Apple has been on a yearly cadence for processors for the iPhone and iPad for many years now. There's no reason to think that the next generation system on chip (SOC) won't follow this cadence. Every year, Apple's SOCs have gotten faster and more computationally powerful. In addition, the built in graphics processors in the SOC have also improved and become capable of handling higher resolution displays.
Last year, Apple moved its SOCs to the new 14-16 nm processes of Samsung (OTC:SSNLF) and TSMC (NYSE:TSM). This year, Apple is expected to use TSMC exclusively, but will continue to use a variant of TSMC's 16 nm FinFET process. Much of the performance gain last year was due to the new process, so I don't expect as big a jump this year. Most likely, the performance improvement will be on the order of 30%.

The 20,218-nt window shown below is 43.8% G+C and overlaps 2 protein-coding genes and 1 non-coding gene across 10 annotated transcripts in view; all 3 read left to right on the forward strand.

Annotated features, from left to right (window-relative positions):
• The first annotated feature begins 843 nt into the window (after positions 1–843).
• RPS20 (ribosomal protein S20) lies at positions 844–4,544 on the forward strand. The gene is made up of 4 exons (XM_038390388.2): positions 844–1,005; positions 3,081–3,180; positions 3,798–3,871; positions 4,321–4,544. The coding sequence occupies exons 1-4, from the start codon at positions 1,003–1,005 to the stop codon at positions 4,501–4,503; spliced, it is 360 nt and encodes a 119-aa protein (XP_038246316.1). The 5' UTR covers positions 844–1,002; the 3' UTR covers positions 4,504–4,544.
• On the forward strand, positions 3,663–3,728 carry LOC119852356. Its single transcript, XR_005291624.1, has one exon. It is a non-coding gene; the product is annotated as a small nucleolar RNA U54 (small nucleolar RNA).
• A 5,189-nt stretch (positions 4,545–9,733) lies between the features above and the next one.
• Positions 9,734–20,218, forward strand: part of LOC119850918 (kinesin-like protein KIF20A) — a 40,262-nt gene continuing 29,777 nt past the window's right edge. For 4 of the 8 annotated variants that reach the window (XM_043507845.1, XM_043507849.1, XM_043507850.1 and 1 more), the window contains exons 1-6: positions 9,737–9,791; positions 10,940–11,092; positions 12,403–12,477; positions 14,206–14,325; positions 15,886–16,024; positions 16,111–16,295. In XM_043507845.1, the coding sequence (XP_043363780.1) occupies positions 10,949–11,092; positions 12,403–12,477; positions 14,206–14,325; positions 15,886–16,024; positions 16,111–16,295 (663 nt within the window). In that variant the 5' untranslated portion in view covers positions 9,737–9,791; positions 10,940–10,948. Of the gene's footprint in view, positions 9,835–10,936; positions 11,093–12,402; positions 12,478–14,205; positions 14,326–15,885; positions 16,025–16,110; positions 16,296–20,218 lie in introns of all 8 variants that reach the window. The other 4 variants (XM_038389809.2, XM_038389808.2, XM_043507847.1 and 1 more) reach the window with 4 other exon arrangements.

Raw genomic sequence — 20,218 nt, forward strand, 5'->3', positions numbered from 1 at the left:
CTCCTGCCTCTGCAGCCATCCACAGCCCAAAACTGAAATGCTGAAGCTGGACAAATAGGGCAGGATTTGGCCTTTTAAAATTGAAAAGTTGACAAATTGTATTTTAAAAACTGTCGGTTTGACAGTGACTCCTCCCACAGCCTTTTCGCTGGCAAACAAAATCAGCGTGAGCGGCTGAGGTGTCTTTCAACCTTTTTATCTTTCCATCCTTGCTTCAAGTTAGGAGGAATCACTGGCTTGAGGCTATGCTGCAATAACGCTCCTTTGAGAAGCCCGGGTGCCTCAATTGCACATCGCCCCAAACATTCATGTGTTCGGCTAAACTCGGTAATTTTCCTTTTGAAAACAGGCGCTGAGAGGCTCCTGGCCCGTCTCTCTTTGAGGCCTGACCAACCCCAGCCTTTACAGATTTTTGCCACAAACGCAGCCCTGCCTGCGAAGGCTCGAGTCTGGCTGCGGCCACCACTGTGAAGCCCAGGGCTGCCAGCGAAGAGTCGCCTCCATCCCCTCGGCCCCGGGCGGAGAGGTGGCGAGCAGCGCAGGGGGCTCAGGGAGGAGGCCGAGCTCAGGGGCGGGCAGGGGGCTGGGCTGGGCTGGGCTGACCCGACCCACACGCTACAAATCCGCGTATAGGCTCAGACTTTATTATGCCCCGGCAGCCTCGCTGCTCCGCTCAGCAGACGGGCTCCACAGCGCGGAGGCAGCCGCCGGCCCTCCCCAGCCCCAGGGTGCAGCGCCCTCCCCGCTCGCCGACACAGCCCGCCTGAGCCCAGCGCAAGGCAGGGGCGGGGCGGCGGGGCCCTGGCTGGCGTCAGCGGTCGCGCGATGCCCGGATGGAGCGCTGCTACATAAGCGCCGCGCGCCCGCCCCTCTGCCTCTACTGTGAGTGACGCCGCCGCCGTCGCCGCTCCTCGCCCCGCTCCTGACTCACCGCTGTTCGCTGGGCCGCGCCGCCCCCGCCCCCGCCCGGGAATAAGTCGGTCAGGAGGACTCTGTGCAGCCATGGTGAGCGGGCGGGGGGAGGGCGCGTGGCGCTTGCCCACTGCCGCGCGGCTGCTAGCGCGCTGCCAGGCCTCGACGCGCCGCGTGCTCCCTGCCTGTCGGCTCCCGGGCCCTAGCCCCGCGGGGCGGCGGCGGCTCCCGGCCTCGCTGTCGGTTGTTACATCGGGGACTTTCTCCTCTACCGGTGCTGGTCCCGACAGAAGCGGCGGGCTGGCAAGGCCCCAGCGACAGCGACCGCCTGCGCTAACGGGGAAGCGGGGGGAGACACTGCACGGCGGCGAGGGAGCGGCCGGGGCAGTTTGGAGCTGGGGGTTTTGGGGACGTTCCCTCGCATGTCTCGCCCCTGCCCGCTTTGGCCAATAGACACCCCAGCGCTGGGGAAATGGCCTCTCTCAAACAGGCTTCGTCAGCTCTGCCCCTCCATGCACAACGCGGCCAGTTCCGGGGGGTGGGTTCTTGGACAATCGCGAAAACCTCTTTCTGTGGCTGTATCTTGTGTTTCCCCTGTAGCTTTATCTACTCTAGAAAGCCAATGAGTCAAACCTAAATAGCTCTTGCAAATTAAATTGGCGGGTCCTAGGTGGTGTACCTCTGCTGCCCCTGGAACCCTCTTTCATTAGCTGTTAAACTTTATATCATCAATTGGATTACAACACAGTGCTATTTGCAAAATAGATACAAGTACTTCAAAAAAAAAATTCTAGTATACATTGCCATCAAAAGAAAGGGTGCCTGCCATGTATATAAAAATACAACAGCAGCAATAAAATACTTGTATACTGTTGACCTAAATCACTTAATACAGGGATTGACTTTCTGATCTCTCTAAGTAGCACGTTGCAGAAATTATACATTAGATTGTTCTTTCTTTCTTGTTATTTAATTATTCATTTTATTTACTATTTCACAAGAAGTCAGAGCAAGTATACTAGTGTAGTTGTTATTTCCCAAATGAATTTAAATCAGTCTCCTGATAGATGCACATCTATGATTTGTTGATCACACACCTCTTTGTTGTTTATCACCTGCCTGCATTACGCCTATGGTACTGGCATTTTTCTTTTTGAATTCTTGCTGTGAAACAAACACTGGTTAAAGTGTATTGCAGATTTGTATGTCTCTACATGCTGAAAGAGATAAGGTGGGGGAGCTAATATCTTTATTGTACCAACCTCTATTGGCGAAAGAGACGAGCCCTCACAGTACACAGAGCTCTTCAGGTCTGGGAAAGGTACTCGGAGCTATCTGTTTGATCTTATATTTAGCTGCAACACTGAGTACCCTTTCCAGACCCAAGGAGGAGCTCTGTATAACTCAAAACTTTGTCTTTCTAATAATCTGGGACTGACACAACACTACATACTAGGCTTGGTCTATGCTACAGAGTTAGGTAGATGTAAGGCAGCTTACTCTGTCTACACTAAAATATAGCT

I expect the biggest change that will come this year will be in support for 4K video output. The iPhone 6s camera already supports 4K video capture, but only 1080p video playback through the Lightning Digital AV adapter or through Airplay. I expect a new Lightning adapter that will support 4K and possibly a faster data interface for Lightning itself (USB 3.0 equivalent).
I expect the case to be noticeably thinner this year, although not as thin as I originally expected. I now expect Apple to be able to shave about a half a millimeter off the thickness based on the audio jack deletion and some circuitry reduction. Since the SOC process is basically the same as last year, there won't be any great improvement in power efficiency for the device, and therefore the battery requirements stay about the same.